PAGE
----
Small Business ShowsThe Small Business ShowHow a government default could impact small businesses — LJ Suzuki

How a government default could impact small businesses — LJ Suzuki

There still needs to be a concrete resolution to the government shutdown. If the debt ceiling is not raised, the government may face difficulties in meeting its financial obligations. Which can have a ripple effect on various sectors of the economy, including small businesses. On today’s Small Business show, we’re joined once again by Small Business Expert, Serial Entrepreneur, and the CEO of CFOshare, LJ Suzuki. Where he discusses the ways small business owners should protect their finances and small business against a future government shutdown. 

Default v. Shutdown

Any small business that uses any debt capital, whether they know it or not, it’s underwritten by the faith and confidence of the U.S. government to finance its treasury obligations. Suzuki explains, “It’s like when you’re buying your first house, and your parents co-sign the mortgage.” That’s an implicate thing happening in all the business debt markets currently. So, Suzuki continues, “If the government fails to meet its obligations, it will shake its credibility in the global financial market. This may lead to higher interest rates for every small business that borrows money and lower purchasing power for the American dollar. “It impacts anyone with global supply chain customer bases,” asserts Suzuki. 

Moreover, whenever you discuss the global financial market, “It’s implicitly connected to credit and the availability of capital.” Or in other words, the  U.S. government has had the privilege of printing cash, which didn’t shake our people’s confidence or substantially change interest rates. However, Suzuki claims, “We’re approaching the end of an era: ‘Dollarhood Gemini,’ which is where the U.S. dollar dominates the political sphere of the world.”

"We've already dug our grave in terms of a default, which will impact credit and what we have to pay for it."

Suzuki articulates, “The difference between a shutdown and a default is technical.” A shutdown is when Congress fails to pass a budget that appropriates funding. However, we currently have a functioning budget; the issue is that we ran out of money- or we will run out, to fund the existing budget.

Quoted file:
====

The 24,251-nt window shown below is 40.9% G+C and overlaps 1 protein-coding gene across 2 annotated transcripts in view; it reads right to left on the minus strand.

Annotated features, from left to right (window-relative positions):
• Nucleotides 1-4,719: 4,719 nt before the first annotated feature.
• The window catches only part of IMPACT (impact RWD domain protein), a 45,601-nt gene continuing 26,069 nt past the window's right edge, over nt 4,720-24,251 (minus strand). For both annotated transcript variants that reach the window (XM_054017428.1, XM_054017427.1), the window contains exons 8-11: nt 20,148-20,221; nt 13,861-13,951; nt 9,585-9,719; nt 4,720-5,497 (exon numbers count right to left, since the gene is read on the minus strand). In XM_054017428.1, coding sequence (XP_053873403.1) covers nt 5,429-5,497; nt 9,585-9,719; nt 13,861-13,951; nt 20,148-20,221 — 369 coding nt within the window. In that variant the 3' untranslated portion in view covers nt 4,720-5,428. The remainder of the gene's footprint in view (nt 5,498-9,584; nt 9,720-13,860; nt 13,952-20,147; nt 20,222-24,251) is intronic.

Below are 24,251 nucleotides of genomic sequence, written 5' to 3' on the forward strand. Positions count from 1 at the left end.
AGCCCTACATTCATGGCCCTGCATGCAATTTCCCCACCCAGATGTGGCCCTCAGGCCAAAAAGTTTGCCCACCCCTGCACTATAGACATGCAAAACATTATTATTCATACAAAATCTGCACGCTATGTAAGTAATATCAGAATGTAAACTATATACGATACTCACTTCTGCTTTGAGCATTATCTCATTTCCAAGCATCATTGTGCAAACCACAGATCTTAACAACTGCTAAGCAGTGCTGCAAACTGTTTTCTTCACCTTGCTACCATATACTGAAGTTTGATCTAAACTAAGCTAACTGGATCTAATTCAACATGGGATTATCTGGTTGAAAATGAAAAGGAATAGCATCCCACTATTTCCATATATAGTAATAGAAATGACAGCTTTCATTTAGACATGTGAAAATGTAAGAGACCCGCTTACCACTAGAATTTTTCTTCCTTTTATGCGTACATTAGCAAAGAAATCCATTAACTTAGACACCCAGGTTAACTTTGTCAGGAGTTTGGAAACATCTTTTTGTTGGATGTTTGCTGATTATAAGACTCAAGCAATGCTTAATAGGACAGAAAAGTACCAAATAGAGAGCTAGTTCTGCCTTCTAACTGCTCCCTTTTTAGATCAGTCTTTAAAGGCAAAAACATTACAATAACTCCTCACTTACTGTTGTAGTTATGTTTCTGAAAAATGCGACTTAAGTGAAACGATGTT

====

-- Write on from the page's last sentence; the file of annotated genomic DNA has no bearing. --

During previous shutdowns, the government has prioritized paying interest and paying down debt for borrowers and lenders so that they would have confidence in the capital market. However, “This could be the first time in American history that we fail to meet debt service. Which also makes this time different from prior government issues,” declares Suzuki. 

Short v. Longterm Consequences

If Congress is unable to reach an agreement, Suzuki claims that “It won’t necessarily result in a government shutdown, though it will restrict its capabilities.” Additionally, the restrictions would apply under conditions like a liquidity crunch. In which Congress will need to prioritize what matters most. Suzuki further explains that some will immediately be impacted when it comes to small businesses. For example, “Any business with a floating rate loan” includes companies with a line of credit where interest rates can fluctuate. Also, for those businesses with adjustable-rate loans, as interest rates increase, the borrowing rate will too. 

"Small businesses remain the future, but you must be wise, think forward, and manage your risks."

When the American dollar weakens, it will drive up costs. However, Suzuki emphasizes, “If you’re a company that exports goods overseas, the default will affect you the most regarding trade rates.” However, there are a few solutions for short-term and long-term effects. Such as:

Short-term solution: Engage in foreign exchanges, called forward or futures. It will limit exposure to the magnitude of how those short-term stocks will be. Whereas, in the Long-term, the impact will still be there, but the theme around the solution- which has been around since covid- is diversifying your supply base. 

Suzuki concludes, “There is still a lot of growth in the small business space, but it has slowed down in the last six months.” However, when examining the macroeconomic picture of growth, small businesses account for majority of it. 

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Jaelyn Campbell
Jaelyn Campbell
Jaelyn Campbell is a staff writer/reporter for ASBN. She is a recent honors cum laude graduate with a BFA in Mass Media from Valdosta State University. Jaelyn is an enthusiastic creator with more than four years of experience in corporate communications, editing, broadcasting, and writing. Her articles in The Spectator, her hometown newspaper, changed how people perceive virtual reality. She connects her readers to the facts while providing them a voice to understand the challenges of being an entrepreneur in the digital world.

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